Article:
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795.00/9–1850

Memorandum of Conversation, by Mr. John M. Allison of the United States Delegation to the United Nations General Assembly

confidential

Subject: Korean Item in the General Assembly

Participants: Mr. John M. Chang, Ambassador, Republic of Korea
Mr. Ben C. Limb, Foreign Minister, Republic of Korea
Mr. John Foster Dulles, United States Delegation
Mr. John M. Allison, Principal Far Eastern Adviser, United States Delegation

The Korean Foreign Minister, Mr. Ben C. Limb was brought in late this afternoon by the Korean Ambassador, Mr. John M. Chang. The Foreign Minister had just arrived from Korea to be present at this Session of the General Assembly and he and the Ambassador not only wished to pay their respects to Mr. Dulles but also to make clear the Korean attitude toward United Nations consideration of the Korean problem.

The Ambassador outlined three points which were of immediate concern. They were

(1)
The strong belief of the Korean Government and people that any United Nations solution of the Korean problem must make certain that the 38th° parallel not be perpetuated. Ambassador Chang said that the Korean Government believed that the United Nations forces should push right on to the former northern boundaries of Korea, that the North Korea army should only be permitted to surrender unconditionally and that after a suitable period had elapsed elections should be held in North Korea, under the supervision of the United Nations, to fill the hundred vacant seats in the Korean National Assembly. Ambassador Chang specifically stated that the Government of the Republic of Korea should assume sovereignty over North Korea after the defeat of the North Korea forces.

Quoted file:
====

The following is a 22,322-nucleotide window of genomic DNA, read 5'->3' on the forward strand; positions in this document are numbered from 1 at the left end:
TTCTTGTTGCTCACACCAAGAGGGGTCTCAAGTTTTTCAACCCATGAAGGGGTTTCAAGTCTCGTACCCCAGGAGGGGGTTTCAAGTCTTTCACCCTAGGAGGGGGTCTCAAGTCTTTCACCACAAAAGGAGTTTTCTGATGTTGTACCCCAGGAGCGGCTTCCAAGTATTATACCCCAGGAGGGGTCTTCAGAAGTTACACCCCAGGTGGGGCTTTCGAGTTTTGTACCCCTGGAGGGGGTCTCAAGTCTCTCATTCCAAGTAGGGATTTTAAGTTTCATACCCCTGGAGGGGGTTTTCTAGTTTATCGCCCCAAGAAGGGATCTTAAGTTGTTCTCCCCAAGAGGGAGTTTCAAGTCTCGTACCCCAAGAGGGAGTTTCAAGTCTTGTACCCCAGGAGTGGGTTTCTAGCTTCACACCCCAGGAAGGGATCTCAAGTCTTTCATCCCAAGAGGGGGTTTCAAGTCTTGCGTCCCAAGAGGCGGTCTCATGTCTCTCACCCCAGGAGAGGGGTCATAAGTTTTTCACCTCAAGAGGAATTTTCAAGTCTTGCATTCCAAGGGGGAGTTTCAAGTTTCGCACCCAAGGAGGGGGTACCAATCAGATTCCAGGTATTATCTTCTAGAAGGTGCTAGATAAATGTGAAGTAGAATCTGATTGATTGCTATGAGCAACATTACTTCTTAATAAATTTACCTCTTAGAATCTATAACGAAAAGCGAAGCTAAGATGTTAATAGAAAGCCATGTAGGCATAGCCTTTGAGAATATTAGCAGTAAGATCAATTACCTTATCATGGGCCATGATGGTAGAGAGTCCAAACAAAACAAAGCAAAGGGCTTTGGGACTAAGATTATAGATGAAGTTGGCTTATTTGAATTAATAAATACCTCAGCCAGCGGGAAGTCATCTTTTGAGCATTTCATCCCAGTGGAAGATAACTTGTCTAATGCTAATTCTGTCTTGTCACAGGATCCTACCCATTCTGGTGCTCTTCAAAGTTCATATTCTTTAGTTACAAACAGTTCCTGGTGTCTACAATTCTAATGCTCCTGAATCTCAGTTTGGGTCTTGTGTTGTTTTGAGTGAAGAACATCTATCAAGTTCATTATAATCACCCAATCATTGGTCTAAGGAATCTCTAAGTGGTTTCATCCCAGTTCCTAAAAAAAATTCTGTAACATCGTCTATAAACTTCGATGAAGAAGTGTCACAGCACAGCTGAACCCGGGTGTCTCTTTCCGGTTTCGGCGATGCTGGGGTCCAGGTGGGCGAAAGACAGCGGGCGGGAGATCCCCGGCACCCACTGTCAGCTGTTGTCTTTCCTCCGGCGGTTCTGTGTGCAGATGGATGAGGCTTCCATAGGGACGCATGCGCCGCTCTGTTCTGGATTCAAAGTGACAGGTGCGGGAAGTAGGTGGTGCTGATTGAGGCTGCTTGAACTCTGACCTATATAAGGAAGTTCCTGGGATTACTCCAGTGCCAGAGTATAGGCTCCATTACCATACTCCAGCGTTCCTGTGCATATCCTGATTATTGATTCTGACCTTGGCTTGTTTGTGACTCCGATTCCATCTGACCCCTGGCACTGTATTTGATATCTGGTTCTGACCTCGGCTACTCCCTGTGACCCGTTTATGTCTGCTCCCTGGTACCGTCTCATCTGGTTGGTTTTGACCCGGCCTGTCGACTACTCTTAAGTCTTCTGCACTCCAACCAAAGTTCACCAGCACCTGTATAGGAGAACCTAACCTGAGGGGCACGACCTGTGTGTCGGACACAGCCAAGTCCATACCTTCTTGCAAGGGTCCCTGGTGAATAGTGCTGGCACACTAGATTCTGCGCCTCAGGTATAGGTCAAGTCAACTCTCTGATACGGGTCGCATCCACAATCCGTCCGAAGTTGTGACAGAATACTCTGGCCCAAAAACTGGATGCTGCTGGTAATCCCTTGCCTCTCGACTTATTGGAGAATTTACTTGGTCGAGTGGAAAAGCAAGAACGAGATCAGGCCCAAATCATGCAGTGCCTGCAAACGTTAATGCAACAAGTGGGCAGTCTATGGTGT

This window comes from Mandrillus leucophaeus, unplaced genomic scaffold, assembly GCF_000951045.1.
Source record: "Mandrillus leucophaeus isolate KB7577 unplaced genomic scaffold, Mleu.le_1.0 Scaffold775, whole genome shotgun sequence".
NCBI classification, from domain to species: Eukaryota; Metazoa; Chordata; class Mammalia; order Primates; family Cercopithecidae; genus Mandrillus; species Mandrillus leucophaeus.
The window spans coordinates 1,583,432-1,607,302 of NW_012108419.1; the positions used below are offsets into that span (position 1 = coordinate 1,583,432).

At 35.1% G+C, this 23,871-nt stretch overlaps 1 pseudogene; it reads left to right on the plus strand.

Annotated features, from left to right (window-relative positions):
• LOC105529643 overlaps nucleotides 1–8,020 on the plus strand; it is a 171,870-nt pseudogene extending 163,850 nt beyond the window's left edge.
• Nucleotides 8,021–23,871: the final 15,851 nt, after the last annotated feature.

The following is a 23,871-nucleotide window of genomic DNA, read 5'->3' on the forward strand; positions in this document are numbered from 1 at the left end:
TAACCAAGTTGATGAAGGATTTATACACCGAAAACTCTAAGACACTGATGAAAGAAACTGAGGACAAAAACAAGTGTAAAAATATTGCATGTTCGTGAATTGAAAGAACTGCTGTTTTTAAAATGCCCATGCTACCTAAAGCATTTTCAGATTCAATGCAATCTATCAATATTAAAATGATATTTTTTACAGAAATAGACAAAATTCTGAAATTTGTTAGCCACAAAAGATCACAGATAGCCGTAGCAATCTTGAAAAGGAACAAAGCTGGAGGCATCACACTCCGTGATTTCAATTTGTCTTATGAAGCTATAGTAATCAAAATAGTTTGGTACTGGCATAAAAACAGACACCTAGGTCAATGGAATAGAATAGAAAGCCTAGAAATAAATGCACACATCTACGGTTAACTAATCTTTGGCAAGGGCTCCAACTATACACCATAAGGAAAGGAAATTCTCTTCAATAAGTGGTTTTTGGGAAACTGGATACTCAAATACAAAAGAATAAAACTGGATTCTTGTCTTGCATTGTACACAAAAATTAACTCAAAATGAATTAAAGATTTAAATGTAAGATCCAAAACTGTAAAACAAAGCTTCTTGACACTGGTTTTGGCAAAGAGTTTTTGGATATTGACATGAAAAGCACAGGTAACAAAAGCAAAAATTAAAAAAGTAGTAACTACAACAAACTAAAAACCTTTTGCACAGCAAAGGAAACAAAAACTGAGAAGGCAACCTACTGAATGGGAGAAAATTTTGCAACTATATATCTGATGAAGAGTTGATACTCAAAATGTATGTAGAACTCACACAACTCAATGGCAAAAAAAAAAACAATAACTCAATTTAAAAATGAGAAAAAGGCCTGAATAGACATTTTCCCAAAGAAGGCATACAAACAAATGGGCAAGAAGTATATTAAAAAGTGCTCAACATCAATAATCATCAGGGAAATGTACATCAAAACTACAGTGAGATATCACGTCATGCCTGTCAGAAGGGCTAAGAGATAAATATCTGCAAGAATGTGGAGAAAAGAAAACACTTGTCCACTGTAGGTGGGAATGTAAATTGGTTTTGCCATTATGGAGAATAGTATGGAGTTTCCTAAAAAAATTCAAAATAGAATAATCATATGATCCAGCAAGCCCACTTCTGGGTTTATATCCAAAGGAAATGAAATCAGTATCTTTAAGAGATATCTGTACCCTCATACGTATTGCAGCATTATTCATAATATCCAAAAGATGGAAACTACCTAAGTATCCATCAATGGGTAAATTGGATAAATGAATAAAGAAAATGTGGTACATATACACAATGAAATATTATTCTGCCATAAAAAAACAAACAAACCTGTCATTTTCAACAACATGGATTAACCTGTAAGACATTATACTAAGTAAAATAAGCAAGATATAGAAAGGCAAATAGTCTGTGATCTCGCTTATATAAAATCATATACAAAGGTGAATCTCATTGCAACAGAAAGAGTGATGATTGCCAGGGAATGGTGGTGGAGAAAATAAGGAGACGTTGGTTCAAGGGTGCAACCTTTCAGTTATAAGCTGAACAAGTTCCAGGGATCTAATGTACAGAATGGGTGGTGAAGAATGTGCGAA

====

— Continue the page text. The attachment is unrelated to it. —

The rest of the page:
(2)
It was urged by the Ambassador that the Korean item be considered by the Assembly as early as possible in view of its importance.
(3)
Lastly, the Korean Government was concerned lest insufficient attention be given by the United Nations to the necessity for large-scale economic rehabilitation under United Nations auspices after the cessation of fighting.

With regard to point (1) Mr. Dulles made clear that the United States position remained as it had always been, namely, that any solution of the Korean problem should be in accord with previous [Page 736]United Nations resolutions all of which envisioned the establishment of an independent and united Korea. There was no disagreement according to Mr. Dulles as to the aim of achieving a free and united Korea. The only problem was a practical military problem whether it would be possible from the military point of view to carry on in areas where Soviet Russia or Communist China might intervene actively with troops. With regard to point (2) it was agreed that early consideration of the Korean item was desirable and while it was not said just when it would come up on the agenda it was believed that the Korean wishes would probably be met. With respect to point (3) Mr. Dulles pointed out that the United States was equally concerned and that serious consideration was being given as to how the United Nations might best take part in the economic rehabilitation of Korea after the war.

Mr. Dulles informed the Foreign Minister and the Ambassador that while he was not personally going to handle the Korean case in as much as Senator Austin would do this, nevertheless he was extremely interested and would pass on to the proper authorities the views of the Korean Government.

John M. Allison
  1. The source text is a copy of a document in the IO Files, Department of State, bearing the designation US/A/2460 and the date September 19, 1950.